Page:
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All faiths or beliefs are welcome.

-to the point of being works of art. A fellow in the Boise area runs Cerus Rifleworks and makes the most beautiful wood stocks I have ever seen. believe he uses instrument-grade exotic hardwoods reinforced with carbon fiber and aluminum for the most part. They tend to be popular with the F-Class crowd.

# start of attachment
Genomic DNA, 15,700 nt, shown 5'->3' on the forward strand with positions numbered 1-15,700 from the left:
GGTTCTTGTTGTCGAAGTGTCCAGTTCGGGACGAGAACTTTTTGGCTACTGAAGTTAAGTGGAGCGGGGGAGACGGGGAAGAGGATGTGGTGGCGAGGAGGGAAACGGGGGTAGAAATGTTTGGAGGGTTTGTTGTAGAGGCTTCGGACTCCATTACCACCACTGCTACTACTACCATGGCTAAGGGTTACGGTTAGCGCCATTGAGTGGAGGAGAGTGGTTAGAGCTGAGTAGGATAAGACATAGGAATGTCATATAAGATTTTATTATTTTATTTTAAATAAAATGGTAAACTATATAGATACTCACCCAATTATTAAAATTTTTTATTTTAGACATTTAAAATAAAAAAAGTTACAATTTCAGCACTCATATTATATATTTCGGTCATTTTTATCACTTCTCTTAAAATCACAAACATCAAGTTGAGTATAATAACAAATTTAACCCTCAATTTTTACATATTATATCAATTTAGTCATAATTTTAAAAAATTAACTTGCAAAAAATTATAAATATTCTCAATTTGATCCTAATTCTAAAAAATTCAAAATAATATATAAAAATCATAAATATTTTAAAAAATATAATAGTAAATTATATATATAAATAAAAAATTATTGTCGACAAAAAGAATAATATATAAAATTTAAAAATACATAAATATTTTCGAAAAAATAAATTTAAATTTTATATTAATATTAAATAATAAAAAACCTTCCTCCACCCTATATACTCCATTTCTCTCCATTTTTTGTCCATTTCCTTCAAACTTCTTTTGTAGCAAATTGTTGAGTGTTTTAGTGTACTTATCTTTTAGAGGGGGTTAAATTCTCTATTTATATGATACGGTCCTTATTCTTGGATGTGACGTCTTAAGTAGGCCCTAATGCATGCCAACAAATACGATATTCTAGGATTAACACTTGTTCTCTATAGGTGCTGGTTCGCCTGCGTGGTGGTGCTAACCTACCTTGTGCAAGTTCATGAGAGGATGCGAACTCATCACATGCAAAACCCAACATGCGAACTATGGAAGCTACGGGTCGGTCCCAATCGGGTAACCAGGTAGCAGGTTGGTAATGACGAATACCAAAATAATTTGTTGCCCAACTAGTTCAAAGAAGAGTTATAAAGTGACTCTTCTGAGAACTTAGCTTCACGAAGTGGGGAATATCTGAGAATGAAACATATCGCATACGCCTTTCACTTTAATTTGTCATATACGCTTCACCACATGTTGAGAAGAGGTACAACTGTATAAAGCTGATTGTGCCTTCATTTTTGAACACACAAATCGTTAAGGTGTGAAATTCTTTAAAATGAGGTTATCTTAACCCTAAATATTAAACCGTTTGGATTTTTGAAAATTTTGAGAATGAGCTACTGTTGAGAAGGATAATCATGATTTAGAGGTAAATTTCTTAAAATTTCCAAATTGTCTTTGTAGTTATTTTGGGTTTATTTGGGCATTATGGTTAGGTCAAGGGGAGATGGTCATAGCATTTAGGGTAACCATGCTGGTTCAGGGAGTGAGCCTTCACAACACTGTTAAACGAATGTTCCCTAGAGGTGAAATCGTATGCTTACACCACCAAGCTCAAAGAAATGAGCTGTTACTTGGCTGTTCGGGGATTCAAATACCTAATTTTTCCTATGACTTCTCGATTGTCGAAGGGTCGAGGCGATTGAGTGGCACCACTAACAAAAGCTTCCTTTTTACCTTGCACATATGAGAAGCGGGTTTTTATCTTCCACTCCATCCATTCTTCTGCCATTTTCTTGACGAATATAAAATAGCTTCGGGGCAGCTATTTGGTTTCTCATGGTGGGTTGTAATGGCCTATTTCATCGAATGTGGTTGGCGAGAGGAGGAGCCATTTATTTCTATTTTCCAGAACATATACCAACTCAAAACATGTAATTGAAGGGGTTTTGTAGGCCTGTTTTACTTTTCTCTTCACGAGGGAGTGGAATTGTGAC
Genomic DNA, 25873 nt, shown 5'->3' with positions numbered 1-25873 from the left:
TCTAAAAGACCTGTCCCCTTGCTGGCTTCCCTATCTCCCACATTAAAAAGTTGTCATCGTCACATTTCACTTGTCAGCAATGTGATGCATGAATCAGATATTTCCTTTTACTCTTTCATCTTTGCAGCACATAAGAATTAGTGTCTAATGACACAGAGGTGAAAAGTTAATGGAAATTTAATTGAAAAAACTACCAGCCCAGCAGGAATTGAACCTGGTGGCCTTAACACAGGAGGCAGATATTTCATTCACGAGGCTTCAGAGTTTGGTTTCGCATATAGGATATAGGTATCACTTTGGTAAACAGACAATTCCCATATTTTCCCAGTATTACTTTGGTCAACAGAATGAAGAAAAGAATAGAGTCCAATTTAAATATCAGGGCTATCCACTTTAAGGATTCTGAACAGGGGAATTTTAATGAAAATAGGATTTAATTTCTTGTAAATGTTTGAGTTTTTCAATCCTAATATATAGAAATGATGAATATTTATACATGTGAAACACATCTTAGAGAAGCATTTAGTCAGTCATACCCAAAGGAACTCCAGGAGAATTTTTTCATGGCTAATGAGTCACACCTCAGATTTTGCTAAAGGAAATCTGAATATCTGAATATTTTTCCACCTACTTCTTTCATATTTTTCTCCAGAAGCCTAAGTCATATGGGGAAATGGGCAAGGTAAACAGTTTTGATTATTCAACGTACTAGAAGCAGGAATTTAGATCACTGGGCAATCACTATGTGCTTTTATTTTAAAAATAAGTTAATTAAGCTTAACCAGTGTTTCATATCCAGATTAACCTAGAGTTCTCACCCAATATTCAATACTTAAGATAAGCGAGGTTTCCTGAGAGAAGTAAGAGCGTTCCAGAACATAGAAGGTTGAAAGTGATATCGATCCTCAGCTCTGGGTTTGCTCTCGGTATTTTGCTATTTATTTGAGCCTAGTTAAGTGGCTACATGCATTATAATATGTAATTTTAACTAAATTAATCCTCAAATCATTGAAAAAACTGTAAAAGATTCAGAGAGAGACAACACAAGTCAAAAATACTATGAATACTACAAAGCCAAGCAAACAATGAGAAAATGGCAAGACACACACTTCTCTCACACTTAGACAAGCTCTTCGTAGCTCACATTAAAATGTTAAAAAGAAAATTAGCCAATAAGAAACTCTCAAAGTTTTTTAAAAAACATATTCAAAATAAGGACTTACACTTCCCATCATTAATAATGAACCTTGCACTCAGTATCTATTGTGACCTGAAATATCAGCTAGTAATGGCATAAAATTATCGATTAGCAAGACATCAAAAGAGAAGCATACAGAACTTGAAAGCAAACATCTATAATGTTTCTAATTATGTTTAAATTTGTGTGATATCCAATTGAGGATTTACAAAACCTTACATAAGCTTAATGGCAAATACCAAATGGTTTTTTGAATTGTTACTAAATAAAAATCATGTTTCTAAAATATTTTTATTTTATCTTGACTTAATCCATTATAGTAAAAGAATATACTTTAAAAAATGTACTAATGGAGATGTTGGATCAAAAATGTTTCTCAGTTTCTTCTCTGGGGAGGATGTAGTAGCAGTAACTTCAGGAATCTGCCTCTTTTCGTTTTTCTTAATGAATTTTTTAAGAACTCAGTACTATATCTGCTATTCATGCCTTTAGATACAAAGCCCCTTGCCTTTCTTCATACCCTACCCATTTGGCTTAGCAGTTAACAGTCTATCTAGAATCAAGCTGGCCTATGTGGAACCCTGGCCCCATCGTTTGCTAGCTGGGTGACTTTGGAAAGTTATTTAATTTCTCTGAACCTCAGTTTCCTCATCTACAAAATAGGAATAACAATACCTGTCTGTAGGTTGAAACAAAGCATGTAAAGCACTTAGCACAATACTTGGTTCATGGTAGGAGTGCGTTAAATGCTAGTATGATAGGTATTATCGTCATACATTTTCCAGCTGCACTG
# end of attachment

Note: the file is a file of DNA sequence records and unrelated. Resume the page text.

Oddly, they both have a connection to North Idaho and would be appropriate for this type of build. My personal choice for my build is the Nightforce ATACR 7-35x56 with the TrEMOR3 reticle. When you first look through it, it will seem busy in there. There are markings for elevation and wind holds that can get confusing at times, but let’s make it simple. You dial in your yardage and wind using your collected data and your best guess. Now, take your shot. You have several seconds to get the reticle back on your aim point. Now, watch for the hit or miss. If you hit, keep sending them with possibly a slight aim point adjustment to get into the center of the target. If you miss, chances are one of these dots or marks in the reticle is on top of that miss. Now, move that dot onto the target and send it. Let that very expensive tape measure do the brain work for you. Every optic has its limitations on adjustment capabilities. Most high-end optics will have roughly 25-30mils +/- of internal elevation adjustment, which would be adequate for roughly 2500 yards with a big-bore rifle. But remember, you need to get another 1000 yards worth of elevation to hit that two-mile target. After all, the bullet will have somewhere in the neighborhood of 580+/- feet of drop. Take a moment and think about that last sentence; read it again. The drop is measured from the line of sight to the target to the apex of the bullet flight path. It’s a lot like lobbing an artillery shell in more ways than one. There are two ways to get the extra elevation. First, is a prism that attaches in front of the scope, takes the line of sight, and lifts it up. The prism changes the sightline and angle, thereby your optics capabilities, much like a periscope. TacomHQ manufactures the most popular prism; it can add as much as 250 mils of elevation. The second way to get more elevation is to use an adjustable scope base, like an Ivey, which was the direction I chose. These are precisely machined mechanisms that physically change the scope angle in relation to the rifle bore. They dial much like a micrometer and can add another 60 mils of elevation by precisely lifting up the rear or ocular lens. In this particular case, it fills another need, scope rings. With an Ivey, it’s all one piece. As you might imagine, neither option is cheap, but refer to the first line of this article as fair warning.